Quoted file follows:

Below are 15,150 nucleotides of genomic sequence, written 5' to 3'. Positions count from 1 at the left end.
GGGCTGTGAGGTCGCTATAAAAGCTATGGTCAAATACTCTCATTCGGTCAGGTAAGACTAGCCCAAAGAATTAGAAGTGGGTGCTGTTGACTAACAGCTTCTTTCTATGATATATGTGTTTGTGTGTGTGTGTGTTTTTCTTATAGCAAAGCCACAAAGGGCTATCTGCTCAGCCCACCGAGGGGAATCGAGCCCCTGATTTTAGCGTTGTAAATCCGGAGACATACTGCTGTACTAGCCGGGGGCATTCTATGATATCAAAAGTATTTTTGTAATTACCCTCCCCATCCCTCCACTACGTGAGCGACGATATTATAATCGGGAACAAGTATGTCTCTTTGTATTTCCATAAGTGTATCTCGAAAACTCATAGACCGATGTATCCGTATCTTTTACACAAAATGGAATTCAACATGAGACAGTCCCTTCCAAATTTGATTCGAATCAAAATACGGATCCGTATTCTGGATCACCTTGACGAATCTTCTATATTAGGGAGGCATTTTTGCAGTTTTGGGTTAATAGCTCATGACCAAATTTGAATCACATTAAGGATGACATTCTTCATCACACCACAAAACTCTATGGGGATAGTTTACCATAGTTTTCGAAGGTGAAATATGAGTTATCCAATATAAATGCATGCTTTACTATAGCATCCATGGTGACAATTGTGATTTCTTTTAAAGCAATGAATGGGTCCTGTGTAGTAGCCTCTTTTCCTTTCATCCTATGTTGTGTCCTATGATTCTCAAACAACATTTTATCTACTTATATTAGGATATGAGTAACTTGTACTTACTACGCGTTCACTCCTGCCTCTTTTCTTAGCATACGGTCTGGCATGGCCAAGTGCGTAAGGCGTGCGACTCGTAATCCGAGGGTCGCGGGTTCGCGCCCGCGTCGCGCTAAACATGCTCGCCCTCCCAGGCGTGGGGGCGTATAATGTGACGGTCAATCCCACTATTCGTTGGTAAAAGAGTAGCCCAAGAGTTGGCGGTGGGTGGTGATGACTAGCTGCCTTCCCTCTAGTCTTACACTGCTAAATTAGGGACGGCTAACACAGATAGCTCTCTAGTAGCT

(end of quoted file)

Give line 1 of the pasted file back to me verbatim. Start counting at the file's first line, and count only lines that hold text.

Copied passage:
Below are 15,150 nucleotides of genomic sequence, written 5' to 3'. Positions count from 1 at the left end.